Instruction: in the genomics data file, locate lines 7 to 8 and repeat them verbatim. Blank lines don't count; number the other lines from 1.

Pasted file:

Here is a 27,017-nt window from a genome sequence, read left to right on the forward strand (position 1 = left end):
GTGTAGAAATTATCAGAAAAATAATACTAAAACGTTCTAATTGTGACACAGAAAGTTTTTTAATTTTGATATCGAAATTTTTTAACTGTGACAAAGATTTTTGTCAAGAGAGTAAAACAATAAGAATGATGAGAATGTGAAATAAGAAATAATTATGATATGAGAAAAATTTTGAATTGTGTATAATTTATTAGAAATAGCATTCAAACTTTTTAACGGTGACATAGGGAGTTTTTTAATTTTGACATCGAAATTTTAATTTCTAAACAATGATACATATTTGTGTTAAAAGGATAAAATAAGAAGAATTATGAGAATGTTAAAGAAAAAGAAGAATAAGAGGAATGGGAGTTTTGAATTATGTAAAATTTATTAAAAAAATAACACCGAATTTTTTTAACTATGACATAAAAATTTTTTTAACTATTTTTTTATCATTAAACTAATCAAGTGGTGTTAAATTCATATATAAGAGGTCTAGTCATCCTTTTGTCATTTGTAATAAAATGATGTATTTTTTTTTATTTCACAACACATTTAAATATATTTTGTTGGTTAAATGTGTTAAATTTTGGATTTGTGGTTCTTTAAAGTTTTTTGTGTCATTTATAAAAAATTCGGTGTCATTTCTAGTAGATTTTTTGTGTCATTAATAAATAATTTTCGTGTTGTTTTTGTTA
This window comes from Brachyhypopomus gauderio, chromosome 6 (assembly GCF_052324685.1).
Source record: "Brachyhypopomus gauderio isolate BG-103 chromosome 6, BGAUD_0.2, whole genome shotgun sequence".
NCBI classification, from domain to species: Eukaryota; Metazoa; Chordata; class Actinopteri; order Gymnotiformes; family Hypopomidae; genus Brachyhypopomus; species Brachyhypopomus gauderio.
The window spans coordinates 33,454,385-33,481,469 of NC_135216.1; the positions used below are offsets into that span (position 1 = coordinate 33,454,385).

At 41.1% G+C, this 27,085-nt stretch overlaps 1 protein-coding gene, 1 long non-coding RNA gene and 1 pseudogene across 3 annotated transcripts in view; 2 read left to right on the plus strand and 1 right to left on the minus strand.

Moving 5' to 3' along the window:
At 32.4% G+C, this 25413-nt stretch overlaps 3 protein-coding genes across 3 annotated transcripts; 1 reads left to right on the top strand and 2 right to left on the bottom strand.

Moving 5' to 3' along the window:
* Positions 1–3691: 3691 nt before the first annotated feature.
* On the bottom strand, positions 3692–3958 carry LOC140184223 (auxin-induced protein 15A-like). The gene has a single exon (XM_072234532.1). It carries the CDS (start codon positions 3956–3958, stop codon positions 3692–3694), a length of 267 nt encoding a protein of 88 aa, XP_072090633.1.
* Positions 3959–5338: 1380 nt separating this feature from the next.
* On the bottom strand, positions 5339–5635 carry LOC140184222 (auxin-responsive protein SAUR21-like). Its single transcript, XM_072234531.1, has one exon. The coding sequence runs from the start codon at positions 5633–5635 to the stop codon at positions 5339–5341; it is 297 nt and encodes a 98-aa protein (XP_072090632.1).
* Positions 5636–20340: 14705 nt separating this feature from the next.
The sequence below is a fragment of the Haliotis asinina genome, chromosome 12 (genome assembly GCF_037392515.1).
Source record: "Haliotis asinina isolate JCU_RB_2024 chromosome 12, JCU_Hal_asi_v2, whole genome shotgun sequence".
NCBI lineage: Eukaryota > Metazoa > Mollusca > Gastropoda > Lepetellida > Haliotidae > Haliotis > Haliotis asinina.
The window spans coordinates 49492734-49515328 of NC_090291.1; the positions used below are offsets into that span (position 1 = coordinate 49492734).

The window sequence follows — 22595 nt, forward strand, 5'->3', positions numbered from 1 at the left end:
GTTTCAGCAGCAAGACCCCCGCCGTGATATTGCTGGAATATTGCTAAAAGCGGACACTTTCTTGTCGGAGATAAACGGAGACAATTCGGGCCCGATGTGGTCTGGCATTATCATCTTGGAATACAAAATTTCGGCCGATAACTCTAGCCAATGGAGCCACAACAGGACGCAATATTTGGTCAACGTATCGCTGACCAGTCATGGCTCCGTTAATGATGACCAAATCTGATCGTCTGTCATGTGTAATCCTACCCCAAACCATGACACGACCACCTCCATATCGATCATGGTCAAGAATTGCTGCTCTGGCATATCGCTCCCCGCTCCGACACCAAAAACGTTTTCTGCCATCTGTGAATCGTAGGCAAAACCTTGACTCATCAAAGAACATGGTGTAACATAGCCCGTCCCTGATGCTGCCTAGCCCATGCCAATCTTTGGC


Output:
At 41.1% G+C, this 27,085-nt stretch overlaps 1 protein-coding gene, 1 long non-coding RNA gene and 1 pseudogene across 3 annotated transcripts in view; 2 read left to right on the plus strand and 1 right to left on the minus strand.

Moving 5' to 3' along the window: